bones could be supported, even if in unstable positions.
Other evident movements in this feature can be explained by the dynamics of
the decomposition process. The cranium has collapsed slightly forwards, but was
maintained in a semi-suspended, elevated position within the feature. Likewise, the
dispersal of the bones of the left hand took place in the volume of the initial cadaver and cannot be attributed to empty spaces outside the cadaver. ARA1961,
Sk5, like most burials at Arapouco, presents very strong indicators not only of a
filled space of decomposition but for a very rapid and fluid penetration of sediment. The collapse of the thoracic cage even in filled volumes is in this case moderate and the position of the ribs is kept in order. This is also the case for the collapse of the os coxae, which in most of the burials is very limited. In the particular
case of ARA1961, Sk5 the elevation of the bones of the left forearm by a pocket of
sediment is an interesting example of the formation of a filled volume by the interplay of an active area during decomposition where very fluid sediment filled up all
tiny empty spaces created during a dynamic stage of decay. Overall, the limited
movement of the bones clearly indicates that the space of decomposition was filled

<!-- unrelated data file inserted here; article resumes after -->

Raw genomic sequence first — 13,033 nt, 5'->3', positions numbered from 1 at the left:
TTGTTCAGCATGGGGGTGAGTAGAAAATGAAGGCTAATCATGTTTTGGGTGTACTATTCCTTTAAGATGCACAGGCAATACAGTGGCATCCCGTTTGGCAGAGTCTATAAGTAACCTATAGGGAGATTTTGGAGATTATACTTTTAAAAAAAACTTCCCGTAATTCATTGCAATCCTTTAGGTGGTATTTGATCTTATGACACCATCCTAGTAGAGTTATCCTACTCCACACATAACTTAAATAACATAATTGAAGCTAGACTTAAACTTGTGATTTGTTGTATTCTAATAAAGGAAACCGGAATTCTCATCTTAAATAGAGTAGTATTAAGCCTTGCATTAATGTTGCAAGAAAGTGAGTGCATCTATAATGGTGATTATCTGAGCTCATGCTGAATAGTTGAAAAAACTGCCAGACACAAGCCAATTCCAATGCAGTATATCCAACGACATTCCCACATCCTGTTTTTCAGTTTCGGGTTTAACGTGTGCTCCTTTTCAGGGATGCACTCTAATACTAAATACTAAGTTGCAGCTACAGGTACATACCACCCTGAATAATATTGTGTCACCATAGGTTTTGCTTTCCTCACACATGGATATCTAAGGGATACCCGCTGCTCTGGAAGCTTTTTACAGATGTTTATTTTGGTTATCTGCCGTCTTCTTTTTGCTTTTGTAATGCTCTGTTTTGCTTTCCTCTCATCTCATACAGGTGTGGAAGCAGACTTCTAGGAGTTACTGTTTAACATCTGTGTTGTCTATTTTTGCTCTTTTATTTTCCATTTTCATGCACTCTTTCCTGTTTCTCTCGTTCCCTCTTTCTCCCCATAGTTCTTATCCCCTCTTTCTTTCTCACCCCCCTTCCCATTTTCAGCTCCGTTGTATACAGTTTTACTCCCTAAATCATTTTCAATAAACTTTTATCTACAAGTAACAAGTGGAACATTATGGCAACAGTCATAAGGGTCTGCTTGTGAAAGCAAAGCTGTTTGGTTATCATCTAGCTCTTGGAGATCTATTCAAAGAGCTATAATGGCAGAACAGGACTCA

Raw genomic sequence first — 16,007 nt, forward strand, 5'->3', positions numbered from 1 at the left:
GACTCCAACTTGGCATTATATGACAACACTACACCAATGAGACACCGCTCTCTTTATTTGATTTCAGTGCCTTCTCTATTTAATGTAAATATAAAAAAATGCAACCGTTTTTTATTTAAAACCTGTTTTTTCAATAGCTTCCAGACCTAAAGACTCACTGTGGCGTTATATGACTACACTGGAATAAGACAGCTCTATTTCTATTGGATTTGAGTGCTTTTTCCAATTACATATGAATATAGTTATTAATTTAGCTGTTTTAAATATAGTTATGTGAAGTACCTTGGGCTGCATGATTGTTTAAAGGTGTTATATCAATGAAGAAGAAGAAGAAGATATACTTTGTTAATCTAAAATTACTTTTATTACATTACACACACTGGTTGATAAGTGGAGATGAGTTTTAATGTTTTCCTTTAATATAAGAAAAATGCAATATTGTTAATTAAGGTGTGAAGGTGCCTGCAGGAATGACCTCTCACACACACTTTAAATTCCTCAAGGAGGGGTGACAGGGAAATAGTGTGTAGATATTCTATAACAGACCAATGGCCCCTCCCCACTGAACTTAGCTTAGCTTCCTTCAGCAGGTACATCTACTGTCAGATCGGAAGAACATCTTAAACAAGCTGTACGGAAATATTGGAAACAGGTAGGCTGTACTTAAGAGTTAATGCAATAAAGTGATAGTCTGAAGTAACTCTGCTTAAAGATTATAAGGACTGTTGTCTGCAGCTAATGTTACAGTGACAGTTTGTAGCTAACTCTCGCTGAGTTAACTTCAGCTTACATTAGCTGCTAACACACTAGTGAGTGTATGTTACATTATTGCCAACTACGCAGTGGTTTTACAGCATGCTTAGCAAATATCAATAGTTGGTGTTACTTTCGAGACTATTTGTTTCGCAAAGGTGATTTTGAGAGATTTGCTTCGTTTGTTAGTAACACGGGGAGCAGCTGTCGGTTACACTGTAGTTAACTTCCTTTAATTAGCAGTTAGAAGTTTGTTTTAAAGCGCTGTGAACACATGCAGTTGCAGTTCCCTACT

and that the sediment penetrated immediately.
252
Results: Sado valley, Arapouco
Figure 4.26. ARA1961, Sk5 illustrates several common principles governing burial practice
at Arapouco, Sado valley. This skeleton in preserved in two paraffin blocks at MNA. (Photograph by J. P. Ruas)
253
Chapter 4
Figure 4.27. ARA1961, Sk5 presents typical patterns of decomposition of the body in a
sediment-filled environment. Detail of the CV which can be followed as an arc forwards
and downwards indicating the forward flexion of the neck and the gradual support of the
skeletal elements by the rapid penetration of fluid sediment. (Photographs by author at
MNA)
254
Results: Sado valley, Arapouco
Figure 4.28. The CV of ARA1961, Sk6 present a similar movement pattern as observed in
ARA1961, Sk5. The CV are flexed forwards and downwards, indicating the forward flexion
of the neck and the gradual support of the skeletal elements by the rapid penetration of